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Daniel Chávez sees himself empowering women and their make-up as he travels the globe for Smashbox Cosmetics by Jack Yan

From issue 21 of Lucire


SMASHBOXS Daniel Chavez is exactly how I imagined him to be after reading his bio. As the man behind Smashbox Cosmetics’ international artistry and education—Chavez appears on the home-shopping networks around the world repping the brand—I pictured an outgoing man, a great speaker and a quick talker, driven by his passion for the product.
   Chavez has his fans. Go online and you’ll find conversations dedicated to the man and his make-up expertise, and comparisons with Timber Gooding, who appeared on the shopping channel QVC before him. ‘Daniel seems a fun sort of guy,’ commented one viewer.
   Visiting New Zealand for the first time, Chavez was impressed with the country’s attitude. Prior to his visit to New Zealand, Australia was a favourite for the make-up expert; no wonder, given that northern California is his real home. Because of the similarity in cultures, he understands the antipodean attitude, and was enjoying his first week in Auckland.
   He has been at Smashbox longer than almost everyone, ‘except [founders] Dean and Davis [Factor—see Lucire March 2006],’ he proudly states. After nine years at Smashbox, we can only think of Holly Mordini, who appears on QVC in the United States, as having a longer service than Chavez, by one year.
   The story began with Chavez, a competitive ballroom dancer, wanting a bit of extra money for competitions, and he spotted an opportunity at Smashbox. ‘I have seen this company grow. I ran their first counter in San Francisco. There were 38 kinds of nail polish—now, we do not even carry it.
   ‘We did not want to be the same as everyone else. [Therefore,] I liked Smashbox: it had a story. It had a photographic studio. There was no age limit. It was very fashion-forward and was for the everyday make-up user,’ he says.
   It’s that everyday nature that has made Smashbox a hit. Chavez once told Irish television that he had tips for glamourizing a woman’s look in under five minutes, a claim we had to take, after witnessing hundreds (if not thousands) of make-up sessions over the years. But Chavez defends this—and has proven it on television.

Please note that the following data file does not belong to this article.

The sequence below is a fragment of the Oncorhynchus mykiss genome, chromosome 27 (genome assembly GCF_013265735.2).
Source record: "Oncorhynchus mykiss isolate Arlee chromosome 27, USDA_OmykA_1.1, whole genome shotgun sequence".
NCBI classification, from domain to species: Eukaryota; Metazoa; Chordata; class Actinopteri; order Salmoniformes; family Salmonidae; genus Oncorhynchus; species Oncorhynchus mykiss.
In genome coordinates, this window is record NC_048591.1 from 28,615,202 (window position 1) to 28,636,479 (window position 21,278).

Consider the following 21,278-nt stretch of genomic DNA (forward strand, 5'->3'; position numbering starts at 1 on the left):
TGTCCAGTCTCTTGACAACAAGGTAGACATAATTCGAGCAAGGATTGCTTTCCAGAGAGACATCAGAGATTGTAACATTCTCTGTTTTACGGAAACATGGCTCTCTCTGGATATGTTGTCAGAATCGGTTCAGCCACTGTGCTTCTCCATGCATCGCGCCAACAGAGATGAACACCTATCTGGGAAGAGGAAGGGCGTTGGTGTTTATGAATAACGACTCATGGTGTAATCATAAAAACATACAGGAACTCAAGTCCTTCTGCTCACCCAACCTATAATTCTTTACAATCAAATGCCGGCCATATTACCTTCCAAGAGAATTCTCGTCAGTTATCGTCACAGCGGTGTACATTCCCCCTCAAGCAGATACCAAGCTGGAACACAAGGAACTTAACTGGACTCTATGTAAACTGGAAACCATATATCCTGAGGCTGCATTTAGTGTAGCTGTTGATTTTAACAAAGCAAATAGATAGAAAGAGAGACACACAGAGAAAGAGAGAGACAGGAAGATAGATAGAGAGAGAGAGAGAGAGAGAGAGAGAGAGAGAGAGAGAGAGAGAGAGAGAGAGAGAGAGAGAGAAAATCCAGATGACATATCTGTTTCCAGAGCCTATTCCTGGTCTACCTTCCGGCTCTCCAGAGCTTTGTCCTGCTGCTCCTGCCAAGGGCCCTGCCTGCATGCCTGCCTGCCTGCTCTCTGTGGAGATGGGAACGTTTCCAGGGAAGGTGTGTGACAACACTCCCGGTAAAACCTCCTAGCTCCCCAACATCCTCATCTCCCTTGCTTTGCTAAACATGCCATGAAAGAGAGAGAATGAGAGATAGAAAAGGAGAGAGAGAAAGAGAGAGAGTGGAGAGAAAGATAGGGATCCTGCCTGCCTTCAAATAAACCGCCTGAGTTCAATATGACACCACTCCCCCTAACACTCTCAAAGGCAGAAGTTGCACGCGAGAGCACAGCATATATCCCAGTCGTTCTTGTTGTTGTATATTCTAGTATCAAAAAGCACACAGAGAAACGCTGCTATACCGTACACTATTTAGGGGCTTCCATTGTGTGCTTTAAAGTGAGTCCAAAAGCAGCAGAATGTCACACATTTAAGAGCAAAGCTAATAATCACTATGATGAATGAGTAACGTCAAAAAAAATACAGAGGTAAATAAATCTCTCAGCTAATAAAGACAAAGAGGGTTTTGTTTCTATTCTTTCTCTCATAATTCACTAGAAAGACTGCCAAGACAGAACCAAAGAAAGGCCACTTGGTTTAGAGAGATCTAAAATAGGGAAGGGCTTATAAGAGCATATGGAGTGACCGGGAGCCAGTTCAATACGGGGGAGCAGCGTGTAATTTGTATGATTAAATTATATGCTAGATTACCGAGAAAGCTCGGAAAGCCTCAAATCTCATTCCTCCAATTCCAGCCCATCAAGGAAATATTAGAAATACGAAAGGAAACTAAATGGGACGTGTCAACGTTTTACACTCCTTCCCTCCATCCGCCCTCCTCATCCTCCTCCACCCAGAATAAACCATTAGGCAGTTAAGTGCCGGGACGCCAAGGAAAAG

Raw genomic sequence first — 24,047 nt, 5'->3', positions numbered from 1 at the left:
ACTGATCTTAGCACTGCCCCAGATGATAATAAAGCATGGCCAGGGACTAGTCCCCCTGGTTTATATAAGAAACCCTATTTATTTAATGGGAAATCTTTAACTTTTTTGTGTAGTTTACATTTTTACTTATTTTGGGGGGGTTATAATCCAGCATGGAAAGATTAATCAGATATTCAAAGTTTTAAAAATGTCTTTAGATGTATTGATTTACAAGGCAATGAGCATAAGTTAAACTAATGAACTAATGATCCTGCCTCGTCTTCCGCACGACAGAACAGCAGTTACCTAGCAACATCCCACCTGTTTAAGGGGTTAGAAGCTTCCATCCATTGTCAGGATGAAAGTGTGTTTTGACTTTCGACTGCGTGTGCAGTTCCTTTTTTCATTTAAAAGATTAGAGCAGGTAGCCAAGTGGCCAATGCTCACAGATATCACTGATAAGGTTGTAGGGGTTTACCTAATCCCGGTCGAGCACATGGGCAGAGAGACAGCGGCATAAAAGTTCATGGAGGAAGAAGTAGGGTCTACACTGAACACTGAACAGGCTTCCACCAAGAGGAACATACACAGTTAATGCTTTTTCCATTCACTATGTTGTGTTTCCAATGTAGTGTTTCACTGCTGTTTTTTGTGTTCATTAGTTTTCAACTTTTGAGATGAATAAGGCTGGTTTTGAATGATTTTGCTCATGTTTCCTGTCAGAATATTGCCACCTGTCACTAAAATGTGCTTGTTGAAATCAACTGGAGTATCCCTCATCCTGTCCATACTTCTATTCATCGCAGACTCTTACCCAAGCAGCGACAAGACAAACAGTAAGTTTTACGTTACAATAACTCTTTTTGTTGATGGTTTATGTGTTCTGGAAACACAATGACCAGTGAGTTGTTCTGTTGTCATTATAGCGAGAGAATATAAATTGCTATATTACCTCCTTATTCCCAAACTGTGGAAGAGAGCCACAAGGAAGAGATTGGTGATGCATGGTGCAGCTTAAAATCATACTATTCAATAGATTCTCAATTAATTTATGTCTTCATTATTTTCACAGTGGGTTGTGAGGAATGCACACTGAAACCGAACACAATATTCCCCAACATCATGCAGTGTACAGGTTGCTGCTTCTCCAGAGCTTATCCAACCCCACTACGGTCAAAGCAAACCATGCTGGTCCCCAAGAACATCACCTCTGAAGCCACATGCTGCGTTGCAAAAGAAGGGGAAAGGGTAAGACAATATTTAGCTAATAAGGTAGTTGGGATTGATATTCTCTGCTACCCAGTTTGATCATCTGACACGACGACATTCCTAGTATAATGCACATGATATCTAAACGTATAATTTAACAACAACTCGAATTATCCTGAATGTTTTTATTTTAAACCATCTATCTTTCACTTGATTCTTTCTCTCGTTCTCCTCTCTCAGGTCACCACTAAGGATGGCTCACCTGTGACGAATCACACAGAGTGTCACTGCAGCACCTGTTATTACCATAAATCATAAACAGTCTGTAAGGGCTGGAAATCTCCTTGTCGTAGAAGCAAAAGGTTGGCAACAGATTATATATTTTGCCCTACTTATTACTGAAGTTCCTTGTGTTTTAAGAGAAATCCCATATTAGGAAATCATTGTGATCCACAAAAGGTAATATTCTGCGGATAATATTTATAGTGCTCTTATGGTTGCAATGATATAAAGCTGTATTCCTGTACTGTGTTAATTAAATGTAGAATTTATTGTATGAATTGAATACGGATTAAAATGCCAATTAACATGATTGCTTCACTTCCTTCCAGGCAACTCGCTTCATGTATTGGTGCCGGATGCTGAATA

While one needs some knowledge of make-up, he says that he would not have made the claim if he did not believe it.
   ‘Smashbox makes it easy with make-up application. I show as much as I can with the video demonstration. We give you the tools to make application effortless. We always work the same way,’ he says.
   It’s that almost-modular approach to make-up that Chavez believes is about ‘empowering women to do it themselves.’
   Although a few enjoy the pampering and Chavez has delivered. ‘I’ve worked on everyone from Julia Roberts to Hilary Duff.’ And for about 10 times, he had worked on his ‘favourite,’ Carmen Electra. ‘But Carmen has signed with Max Factor’—which means she has to work with Max Factor’s make-up artists, according to Chavez.
   Outside the celebrity world, Chavez is a well travelled man as he goes around the world with his infectious love for the Smashbox brand. He appears on QVC in the UK (previously in the US), TVSN in Australia (five times a year), and QVC Japan (four times). He will appear on a Korean equivalent.
   Chavez notes the difference in consumer purchases depending on the nation. In Korea, he finds that buyers tend to buy kits. ‘Anti-shine primer, concealer, powder, foundation—they buy all in one go,’ he recalls. In Japan, ‘Women love make-up.’
   He continues, ‘They are not used to someone like me. I’m so out there. After they saw me, the hosts wanted me to do their own make-up. There was a line outside!’
   He credits his outspoken nature as how he bridges cultures: despite a Spanish surname, Chavez does not speak much of that language, and Japanese and Korean TV sees him speaking English. But he knows what he is talking about—‘people trust and understand me. I have enthusiasm, and make-up should not be a chore.
   ‘Dean Factor said that I was "more passionate about the brand than we [Dean and Davis] are."’
   Make-up, he believes, should never put women into a ‘rut,’ and that his demonstrations lead them to think, ‘Let’s just try it,’ he says.
   He sees his future continuing with Smashbox, and has moved to Los Angeles to be closer to the head office. When Lucire interviewed him, he had been there for around one month—as in, he moved there a month ago, but hadn’t had time to chill out in his new home. In fact, he wasn’t even sure of where he could eat out, given that northern and southern California might as well be two different countries in their outlook.
   ‘I am in Venice Beach, which is the most diverse part, but I travel 95 per cent of my life.’
   However, by being at Smashbox Studios, Chavez can feed back his findings from his travels immediately into the new product development process. ‘At the Studios, I can make more decisions: creating more lipsticks, foundations, etc.’
   It would not be unfair to say he is Smashbox’s product-development czar. ‘I put all the colour kits together. I have to believe in it 100 per cent.’ He has full creative control over his work.
   He is particularly proud of Smashbox and its independent nature. ‘They were approached by Leonard Lauder himself, and by Lancôme. Other brands have sold out, but Dean and Davis have 100 per cent. They believe in the brand.’•

Daniel Chavez


‘They are not used to someone like me. I’m so out there. After they saw me, the hosts wanted me to do their own make-up. There was a line outside!’

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